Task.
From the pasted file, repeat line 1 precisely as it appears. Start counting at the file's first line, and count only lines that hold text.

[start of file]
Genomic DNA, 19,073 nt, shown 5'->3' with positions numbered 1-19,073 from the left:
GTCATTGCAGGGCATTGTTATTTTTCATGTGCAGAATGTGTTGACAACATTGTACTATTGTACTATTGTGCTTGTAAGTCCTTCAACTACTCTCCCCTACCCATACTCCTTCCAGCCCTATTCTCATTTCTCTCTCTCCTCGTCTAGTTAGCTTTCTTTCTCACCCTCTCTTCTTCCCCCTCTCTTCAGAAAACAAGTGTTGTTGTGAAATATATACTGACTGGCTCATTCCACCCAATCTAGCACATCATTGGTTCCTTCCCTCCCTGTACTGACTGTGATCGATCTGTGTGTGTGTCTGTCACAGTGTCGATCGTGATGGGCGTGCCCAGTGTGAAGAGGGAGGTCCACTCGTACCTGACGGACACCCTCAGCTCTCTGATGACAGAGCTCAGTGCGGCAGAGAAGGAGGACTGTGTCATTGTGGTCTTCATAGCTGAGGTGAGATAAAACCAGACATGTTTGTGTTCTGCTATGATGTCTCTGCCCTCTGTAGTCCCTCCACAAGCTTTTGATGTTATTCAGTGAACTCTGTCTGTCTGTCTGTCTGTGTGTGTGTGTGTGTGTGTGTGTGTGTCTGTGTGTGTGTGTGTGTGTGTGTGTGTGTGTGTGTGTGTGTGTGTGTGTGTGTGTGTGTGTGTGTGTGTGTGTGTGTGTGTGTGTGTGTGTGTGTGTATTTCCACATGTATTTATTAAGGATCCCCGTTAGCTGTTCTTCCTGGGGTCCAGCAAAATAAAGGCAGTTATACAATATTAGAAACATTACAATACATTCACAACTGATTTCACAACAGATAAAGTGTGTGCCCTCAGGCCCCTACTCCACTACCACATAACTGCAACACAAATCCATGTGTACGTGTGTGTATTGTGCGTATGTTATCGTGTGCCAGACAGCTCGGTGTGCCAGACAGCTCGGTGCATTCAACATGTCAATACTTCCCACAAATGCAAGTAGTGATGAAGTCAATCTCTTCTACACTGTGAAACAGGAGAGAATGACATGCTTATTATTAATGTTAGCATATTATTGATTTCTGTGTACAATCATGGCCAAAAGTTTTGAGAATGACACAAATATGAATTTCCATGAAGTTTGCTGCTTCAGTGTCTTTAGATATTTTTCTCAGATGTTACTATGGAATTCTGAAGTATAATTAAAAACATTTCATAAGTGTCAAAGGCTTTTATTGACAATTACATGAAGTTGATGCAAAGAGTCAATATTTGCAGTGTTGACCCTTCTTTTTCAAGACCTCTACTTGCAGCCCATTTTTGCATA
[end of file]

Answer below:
Genomic DNA, 19,073 nt, shown 5'->3' with positions numbered 1-19,073 from the left: